Pooled trusts offer the same protections individual special needs trusts provide, allowing individuals to accumulate more than $2k in assets while maintaining eligibility for SSI and Medicaid. Although there are costs, as there would be with any trust solution managing assets, I consider the fees very reasonable; and realistically speaking, when you have smaller investment accounts it can be difficult to find professionals willing to manage them.

Let’s explore each of the above organizations in a little more detail. First Maryland Disability Trust will serve as the Trustee for Payback Trusts, Pooled Asset Trust, Medicare Set-Aside Trusts, Third Party Pooled Asset Trust and Testamentary Trust (more information of each on their website). At this time they only manage investable assets, no real estate or anything else. They have also established a Charitable Funds Program to provide emergency assistance to their clients.

Shared Horizons administers two types of Pooled Special Needs Trusts – the Wesley Vinner Trust (1st party) and the Third Party Community Trust. Similar to First Maryland Disability Trust, they only manage investable assets – no real estate. All beneficiaries of the Trust receive quality of life planning services, starting with an assessment. This provides the beneficiaries with a voice when creating their budget. Finally, they also offer Charitable Fund Awards three times a year to anyone with a disability and financial need, living in Maryland, DC or Virginia.

The Arc of Northern Virginia offers The Family-Funded Personal Trust and the Self-Funded Personal Trust. What I find unique is their ability to manage real estate as well. So if you, or a loved one, has property without a mortgage and you want it left to an individual with a disability this is the only Pooled Trust option in our area (to the best of my knowledge).

Like any other solution, Pooled Trusts are not the answer for everyone. Other options include using an attorney or a bank as a Trustee and establishing your own Trust. I recommend against doing this when the Trust will be funded with less than $750,000, because of the associated costs with managing the funds and difficulty in finding a qualified resource willing to be the Trustee. ABLE accounts do not replace the need for Special Needs Trusts, they should be seen as another tool to be used in conjunction with. It’s critical people do not leave assets to individuals who are receiving SSI directly, because of the risk of losing their benefits. It’s equally important that this not be a reason to avoid leaving an inheritance of any sort to the individual – Special Needs Trusts allow individuals to receive financial assets without fear of losing benefits. Pooled Trusts, like the ones listed above, have staff specifically trained to help families through the process and take care of their loved ones when they’re gone.


Get Rich, Quick?!


In my experience, there are (3) time proven methods to getting “rich” consistently. And much like losing weight and keeping it off, none of them are magic buttons or are going to happen overnight. Sure, there will always be those who win the lottery or inherit, but for most of us this is not our reality. For us it comes down to increasing income, decreasing living expenses, and/or decreasing debt.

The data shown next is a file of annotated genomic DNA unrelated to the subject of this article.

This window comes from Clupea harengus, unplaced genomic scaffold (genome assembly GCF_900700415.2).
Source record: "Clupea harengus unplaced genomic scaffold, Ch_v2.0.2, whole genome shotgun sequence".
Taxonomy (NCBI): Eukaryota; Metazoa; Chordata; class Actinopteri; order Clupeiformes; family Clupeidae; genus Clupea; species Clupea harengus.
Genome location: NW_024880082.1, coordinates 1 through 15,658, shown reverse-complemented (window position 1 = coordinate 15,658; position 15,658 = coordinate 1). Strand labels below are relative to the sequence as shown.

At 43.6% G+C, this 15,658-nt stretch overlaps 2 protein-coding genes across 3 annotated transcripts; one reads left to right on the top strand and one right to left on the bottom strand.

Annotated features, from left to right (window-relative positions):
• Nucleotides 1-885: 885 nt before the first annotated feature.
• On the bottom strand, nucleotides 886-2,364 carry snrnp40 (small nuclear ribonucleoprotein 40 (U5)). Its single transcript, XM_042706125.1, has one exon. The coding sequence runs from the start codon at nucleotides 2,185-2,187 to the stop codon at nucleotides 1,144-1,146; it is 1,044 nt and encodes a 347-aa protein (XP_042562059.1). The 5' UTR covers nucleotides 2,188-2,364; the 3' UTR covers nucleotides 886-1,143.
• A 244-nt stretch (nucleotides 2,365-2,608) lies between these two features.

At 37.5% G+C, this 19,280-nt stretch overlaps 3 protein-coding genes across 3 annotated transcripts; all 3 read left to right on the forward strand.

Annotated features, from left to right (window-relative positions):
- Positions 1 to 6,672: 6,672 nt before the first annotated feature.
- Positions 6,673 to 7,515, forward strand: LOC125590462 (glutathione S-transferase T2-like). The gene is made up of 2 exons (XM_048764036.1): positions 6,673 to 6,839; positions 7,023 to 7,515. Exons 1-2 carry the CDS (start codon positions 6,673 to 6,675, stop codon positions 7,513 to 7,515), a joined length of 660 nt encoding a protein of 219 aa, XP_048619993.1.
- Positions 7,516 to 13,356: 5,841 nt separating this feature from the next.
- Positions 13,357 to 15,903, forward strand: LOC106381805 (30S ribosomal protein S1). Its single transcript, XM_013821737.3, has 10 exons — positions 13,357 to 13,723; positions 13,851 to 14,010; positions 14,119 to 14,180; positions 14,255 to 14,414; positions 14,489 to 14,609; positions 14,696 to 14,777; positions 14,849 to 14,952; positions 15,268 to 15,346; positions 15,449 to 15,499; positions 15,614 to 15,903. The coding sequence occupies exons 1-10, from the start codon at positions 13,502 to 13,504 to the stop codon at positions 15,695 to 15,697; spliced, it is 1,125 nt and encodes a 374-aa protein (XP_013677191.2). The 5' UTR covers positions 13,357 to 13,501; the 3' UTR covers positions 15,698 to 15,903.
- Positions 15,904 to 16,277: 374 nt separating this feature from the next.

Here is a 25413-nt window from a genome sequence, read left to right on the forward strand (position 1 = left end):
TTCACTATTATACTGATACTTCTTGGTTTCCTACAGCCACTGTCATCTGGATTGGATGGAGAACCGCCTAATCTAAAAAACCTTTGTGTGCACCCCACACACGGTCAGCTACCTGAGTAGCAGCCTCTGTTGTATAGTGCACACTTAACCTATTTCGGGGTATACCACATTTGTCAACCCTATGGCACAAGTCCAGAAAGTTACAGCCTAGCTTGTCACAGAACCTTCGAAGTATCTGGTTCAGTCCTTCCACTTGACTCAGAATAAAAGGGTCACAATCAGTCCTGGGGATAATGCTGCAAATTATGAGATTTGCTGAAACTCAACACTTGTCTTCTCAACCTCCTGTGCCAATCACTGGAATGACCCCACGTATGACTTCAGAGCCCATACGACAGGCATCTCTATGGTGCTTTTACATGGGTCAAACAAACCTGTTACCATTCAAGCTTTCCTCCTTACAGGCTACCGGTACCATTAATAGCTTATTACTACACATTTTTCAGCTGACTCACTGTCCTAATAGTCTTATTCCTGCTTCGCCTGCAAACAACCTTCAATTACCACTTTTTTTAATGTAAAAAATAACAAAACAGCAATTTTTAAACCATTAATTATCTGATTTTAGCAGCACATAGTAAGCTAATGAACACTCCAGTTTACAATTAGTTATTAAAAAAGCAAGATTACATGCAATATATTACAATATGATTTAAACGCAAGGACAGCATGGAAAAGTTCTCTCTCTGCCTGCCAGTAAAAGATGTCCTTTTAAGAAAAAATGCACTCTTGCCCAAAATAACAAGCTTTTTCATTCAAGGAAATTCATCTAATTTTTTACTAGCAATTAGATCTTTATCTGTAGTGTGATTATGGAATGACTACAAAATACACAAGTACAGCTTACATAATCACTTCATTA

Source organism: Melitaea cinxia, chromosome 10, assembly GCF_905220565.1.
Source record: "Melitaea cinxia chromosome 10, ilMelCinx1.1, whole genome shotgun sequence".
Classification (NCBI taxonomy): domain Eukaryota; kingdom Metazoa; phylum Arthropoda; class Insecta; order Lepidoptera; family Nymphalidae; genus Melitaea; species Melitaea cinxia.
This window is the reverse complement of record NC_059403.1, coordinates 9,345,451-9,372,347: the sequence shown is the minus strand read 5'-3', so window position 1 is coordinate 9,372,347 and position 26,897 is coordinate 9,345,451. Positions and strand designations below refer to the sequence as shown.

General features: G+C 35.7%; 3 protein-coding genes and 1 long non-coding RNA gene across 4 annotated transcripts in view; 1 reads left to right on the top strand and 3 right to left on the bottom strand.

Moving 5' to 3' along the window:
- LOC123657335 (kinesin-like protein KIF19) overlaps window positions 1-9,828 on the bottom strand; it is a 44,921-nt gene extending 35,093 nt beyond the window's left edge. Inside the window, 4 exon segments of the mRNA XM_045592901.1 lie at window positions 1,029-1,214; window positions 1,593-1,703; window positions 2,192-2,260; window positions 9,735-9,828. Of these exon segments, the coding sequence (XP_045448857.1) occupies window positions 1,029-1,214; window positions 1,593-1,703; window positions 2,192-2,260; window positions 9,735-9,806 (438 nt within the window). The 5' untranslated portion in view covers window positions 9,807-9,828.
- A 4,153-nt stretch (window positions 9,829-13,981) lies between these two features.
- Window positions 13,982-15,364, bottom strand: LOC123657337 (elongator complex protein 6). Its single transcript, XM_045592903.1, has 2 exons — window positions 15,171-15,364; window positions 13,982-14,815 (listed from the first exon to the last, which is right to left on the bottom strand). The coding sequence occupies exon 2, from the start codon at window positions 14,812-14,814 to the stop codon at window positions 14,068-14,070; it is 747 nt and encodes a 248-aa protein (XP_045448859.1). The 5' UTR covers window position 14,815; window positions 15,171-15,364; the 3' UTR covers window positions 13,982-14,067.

Since many of us have “day” jobs, earning extra income will likely come in the form of a “side hustle” or second job. Could be as an Uber/Lyft driver, renting rooms out for Air BnB, or just picking up hours at a local bar/restaurant. Whatever you’re doing, don’t lose sight of any costs. The extra money coming in should be weighed against what it’s costing you – lost productivity at work, extra miles on your car (leading to more frequent maintenance visits) or incurring additional liability. There are other, non-traditional, avenues available as well.

Many of these opportunities are Multilevel Marketing companies, and the way to make more money is to continue recruiting people below you. These aren’t all scams, Avon and Mary Kay have been around for years, and seem to do right by those willing to put in the time and energy. However, with today’s technology it doesn’t take much to put the infrastructure in place and start selling people on the idea of making money, especially when it doesn’t seem to require much effort.

If you’re willing to do your homework and understand the risks associated with Multilevel Marketing, more power to you. But please don’t delude yourself into thinking it’s going to be the answer to all your problems right away. Like anything else, it’s going to take time; and you’re going to have to work for it.

No time and/or energy to work a second job? Then look at decreasing your living expenses and debt. Interest on credit cards and loans chip away at savings – through the opportunity cost of not being able to save those dollars and taking advantage of compounding. You do not need to be in debt to have a great credit score, paying off cards monthly and doing your best to keep overall household debt below 20% of your income will go a long way towards allowing you to accumulate wealth.

This includes housing and education costs – be honest with how much you need, versus what you want. When purchasing your home don’t lose sight of the other costs you incur – heating/cooling it, maintenance, cleaning, etc. The mortgage you qualify for is almost never the mortgage I want my clients to get. Paying less for housing leaves more to save. The same is true for education. Depending on your degree path, do you need to attend a University right away; or would attending a community college or even using services like DANTES (veterans, active duty)CLEP and Excelsior exams be a better fit. They’re certainly much friendlier for your wallet.

I know, nothing in this talks about how you can get rich today – and I’m not going to apologize. True wealth requires dedication, hard-work and sacrifice, and even with these there’s no guarantees. It also requires honesty with yourself, what does it mean to you to be financially independent? I don’t believe in setting standards based upon what I see actors and sports professionals doing; it’s more important to understand what makes YOU happy, and work towards that. Professionals, like me, can certainly help and will give you tools to use; but ultimately it comes down to you deciding what you’re willing to save and how much you can live without now for the future you desire.